Walking Down the Aisle
After 7 months of working from home, moving with caution, and praying to “walk down the aisle”, I decided to take a trip to Ocho Rios, Jamaica. Although it was a relaxing experience, there was a lot of back-end work I had to do before traveling during a pandemic. A few airlines canceled several of my other flights to other destinations; this left Jamaica as the best and most feasible place to travel. I had to get a Covid test done within 9 days of my travel date and get approved by the Jamaican embassy in order to travel. Just when you thought that packing was the most annoying part of traveling, traveling during a pandemic took the trophy.
I was excited to see how the airport functioned! I wondered to myself, ‘Have things changed?’ and ‘Are people even traveling?’. Yes, to both! There were definitely travelers but just not as many as a regular weekend at the airport. The check-in process and TSA were just about 15-20 minutes, which is super quick. The only thing that was enforced was wearing face masks and 6ft distance and even then, when it came to it, the TSA agents attempted to hover over you (just like the fly on Mike Pence’s head). My advice here would be to have your side-eye game on point!
On the plane, all middle seats were left empty leaving space between you and the other person; still not 6ft but it allowed a bit of personal space. Only people who traveled together could sit next to each other. Snacks and water were pre-packed in Ziplock bags and handed to all passengers. As soon as I landed in Jamaica, I had to go through the customs and borders process. (But wait, there’s more!) There was a COVID center guarded by national guards where you were called to sit, provide your embassy approval letter, and answer questions by the staff. At that moment I thought to myself wow they take COVID seriously over here.
Arriving at Riu Ocho Rios
Arriving at the resort, my friends and I had to sanitize our hands before entering the lobby and sanitize our shoes by rubbing them on a floor mat. The typical plexiglass was at the check-in area and bellhops were still allowed to bring our luggage to our rooms. (Very convenient and nice.) Shortly after we settled in our hotel, we found out that there was an 8 pm curfew enforced by cops. If found on the roads you could be fined up to $10,000. Unlike NYC, the cops were patrolling the area after curfew. They also gave out fines for not wearing masks inside and outside the car. Literally, everybody we saw in Jamaica had masks on. It was nice to see that they cared about health and safety and for those who didn’t, the cops made sure they did. This made me think wow America is “different”. My time in Jamaica was fun and I needed to get away for a bit, but you definitely miss out on a lot of the experience aspect due to COVID. We couldn’t go to any clubs or bars due to the curfew. A lot of main attractions were limited such as the Catamaran boat party, rafting, and other excursions. We couldn’t do many extracurricular activities but we made the best of it. The resort had activities throughout the day and a DJ at night which was nice. The pools were great, and the beach was amazing minus the mosquitos. The food was actually good at the resort which is rare as resorts tend to Americanize the food. I always wondered, “How do you remove the culture from a resort to appeal to people who chose to visit?’. Anyway, the culture remained at this resort in the food, the music, the hospitality, the energy, and the positive vibes. The only thing is I got scolded twice for trying to serve myself food. Due to COVID, the staff can only serve your food even if it’s buffet style. Cool and clean but different from what I’m used to.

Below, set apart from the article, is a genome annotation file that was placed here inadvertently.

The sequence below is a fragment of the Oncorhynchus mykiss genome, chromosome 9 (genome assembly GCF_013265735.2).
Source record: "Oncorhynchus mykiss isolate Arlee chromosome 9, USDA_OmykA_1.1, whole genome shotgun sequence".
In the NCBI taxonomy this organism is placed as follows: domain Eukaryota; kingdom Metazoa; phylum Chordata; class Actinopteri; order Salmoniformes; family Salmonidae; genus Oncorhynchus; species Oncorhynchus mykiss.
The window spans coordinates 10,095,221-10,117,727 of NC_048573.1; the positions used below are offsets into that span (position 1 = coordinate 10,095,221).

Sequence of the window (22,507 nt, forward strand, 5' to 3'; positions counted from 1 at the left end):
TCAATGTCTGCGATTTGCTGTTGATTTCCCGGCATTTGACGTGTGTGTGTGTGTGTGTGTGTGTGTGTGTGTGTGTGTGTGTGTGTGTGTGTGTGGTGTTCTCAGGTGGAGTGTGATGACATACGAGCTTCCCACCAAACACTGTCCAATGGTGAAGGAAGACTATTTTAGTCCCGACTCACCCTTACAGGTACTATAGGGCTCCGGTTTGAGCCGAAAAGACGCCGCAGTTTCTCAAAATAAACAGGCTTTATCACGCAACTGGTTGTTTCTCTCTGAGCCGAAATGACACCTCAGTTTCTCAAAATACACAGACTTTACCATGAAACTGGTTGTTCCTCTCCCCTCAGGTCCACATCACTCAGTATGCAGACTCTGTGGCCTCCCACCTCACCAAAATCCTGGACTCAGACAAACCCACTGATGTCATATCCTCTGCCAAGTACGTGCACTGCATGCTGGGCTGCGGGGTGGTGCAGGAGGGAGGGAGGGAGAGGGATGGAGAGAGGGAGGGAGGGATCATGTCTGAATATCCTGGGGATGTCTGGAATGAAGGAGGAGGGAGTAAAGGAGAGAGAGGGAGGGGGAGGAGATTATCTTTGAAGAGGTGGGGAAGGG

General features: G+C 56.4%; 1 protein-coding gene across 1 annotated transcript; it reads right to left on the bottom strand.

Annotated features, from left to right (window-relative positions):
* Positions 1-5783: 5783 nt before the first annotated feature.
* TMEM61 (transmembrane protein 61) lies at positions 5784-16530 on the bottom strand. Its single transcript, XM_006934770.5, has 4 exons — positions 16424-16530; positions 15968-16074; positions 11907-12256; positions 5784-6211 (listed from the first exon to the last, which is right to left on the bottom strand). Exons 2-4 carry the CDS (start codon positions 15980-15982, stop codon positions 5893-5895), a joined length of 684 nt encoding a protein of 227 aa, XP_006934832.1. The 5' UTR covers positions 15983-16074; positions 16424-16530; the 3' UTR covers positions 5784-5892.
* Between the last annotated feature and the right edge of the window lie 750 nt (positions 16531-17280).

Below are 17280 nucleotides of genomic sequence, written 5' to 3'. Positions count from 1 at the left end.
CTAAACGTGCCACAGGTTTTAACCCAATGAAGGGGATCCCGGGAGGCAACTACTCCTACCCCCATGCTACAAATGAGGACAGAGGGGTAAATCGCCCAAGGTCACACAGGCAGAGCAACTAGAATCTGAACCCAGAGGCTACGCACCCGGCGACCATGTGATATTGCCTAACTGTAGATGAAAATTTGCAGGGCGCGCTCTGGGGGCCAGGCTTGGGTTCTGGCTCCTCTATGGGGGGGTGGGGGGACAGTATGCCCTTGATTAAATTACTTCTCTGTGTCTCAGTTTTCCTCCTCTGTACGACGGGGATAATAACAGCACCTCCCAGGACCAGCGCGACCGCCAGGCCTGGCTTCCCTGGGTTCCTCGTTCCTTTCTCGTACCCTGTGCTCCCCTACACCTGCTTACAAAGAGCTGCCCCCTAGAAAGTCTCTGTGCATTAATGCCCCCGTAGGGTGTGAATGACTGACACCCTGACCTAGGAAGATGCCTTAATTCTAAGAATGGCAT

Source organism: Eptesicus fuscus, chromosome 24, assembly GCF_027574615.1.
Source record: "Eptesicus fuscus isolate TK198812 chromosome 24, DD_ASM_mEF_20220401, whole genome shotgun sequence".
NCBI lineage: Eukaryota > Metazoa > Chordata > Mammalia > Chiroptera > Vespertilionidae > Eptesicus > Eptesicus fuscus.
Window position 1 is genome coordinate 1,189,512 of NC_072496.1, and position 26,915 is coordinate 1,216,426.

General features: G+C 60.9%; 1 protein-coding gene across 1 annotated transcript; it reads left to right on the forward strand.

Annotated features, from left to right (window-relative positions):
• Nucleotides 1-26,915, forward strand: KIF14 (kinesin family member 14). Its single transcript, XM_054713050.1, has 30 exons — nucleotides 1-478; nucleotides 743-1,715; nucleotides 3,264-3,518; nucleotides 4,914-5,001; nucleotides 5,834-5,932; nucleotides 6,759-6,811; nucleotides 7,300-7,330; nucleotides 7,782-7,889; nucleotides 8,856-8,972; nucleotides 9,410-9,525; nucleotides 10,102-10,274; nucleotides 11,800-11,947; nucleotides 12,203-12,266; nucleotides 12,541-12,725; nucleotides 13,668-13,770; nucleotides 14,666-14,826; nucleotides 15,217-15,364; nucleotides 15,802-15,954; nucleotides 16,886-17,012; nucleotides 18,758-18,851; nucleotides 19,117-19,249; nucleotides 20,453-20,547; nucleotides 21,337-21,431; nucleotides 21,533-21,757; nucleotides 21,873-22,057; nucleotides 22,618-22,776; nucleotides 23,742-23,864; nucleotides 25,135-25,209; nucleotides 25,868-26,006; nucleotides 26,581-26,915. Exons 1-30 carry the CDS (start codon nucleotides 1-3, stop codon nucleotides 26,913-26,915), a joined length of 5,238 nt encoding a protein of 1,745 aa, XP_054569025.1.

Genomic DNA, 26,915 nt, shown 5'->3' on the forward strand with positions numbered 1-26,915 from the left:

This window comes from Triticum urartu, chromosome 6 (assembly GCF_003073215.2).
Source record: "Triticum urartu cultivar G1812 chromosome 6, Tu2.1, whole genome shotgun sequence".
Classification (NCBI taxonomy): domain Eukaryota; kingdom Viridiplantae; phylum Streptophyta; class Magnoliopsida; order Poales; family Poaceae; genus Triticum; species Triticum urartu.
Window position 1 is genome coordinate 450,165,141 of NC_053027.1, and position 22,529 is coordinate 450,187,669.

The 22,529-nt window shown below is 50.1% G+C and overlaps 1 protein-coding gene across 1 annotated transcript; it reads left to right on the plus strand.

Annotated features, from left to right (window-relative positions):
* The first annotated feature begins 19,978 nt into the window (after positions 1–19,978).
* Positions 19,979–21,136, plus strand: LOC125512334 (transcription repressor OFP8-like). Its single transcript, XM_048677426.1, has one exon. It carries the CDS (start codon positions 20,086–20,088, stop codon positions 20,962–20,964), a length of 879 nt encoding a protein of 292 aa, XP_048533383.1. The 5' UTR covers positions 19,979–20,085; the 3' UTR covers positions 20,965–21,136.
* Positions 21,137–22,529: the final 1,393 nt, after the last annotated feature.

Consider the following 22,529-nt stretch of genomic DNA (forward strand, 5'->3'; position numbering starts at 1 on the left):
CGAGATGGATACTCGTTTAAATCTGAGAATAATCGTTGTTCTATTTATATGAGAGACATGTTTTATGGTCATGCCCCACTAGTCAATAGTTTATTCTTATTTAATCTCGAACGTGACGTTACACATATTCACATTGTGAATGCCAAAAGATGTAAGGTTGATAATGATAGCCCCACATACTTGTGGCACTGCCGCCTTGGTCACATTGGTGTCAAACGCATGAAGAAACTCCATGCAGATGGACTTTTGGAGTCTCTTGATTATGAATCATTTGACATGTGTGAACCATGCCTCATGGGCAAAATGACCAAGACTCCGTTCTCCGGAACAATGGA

Making the Best Out of Everything
All in all, Jamaica was a relaxing experience and you can travel just as long as you’re comfortable and willing to do the research on the COVID regulations in place so you aren’t turned away at the gate. I wish the curfew wasn’t a thing, but we are in a pandemic so it makes sense. Many activities were not available, therefore, the resort or the place you stay will likely be where you spend most of your time so definitely explore amenities. Keep in mind that not all amenities will be provided as normal. For instance, only two or three restaurants were open for dinner, two out of four pools were open, and the swim-up bar was closed (but there was a bar 5 ft away, so it worked out fine). I always say that the people you travel with determines how well your trip goes. All I need is good energy, positive vibes, good music, food, and drinks and I can make the best out of anything. This was my second time traveling to Jamaica, so I had the opportunity of comparing it to my first time in Montego Bay. Although things were different this time around, I would still love to visit for a vacation in the future.
By Nadely A. New York City